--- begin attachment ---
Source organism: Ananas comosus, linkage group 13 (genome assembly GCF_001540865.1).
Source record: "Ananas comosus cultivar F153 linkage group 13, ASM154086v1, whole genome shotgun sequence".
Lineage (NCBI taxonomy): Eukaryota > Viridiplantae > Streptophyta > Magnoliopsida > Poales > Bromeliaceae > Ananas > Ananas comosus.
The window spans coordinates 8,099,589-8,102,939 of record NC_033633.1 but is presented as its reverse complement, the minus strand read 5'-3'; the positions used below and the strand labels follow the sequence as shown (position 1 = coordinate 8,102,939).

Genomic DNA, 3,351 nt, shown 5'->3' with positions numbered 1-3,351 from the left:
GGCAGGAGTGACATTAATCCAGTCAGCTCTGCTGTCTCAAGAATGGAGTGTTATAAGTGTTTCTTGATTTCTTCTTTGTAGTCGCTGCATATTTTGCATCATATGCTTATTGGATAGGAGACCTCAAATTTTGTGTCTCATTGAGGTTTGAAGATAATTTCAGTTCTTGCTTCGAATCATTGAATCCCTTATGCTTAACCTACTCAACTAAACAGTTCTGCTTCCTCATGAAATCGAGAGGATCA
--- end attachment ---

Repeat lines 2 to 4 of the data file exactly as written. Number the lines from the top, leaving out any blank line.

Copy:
Source record: "Ananas comosus cultivar F153 linkage group 13, ASM154086v1, whole genome shotgun sequence".
Lineage (NCBI taxonomy): Eukaryota > Viridiplantae > Streptophyta > Magnoliopsida > Poales > Bromeliaceae > Ananas > Ananas comosus.
The window spans coordinates 8,099,589-8,102,939 of record NC_033633.1 but is presented as its reverse complement, the minus strand read 5'-3'; the positions used below and the strand labels follow the sequence as shown (position 1 = coordinate 8,102,939).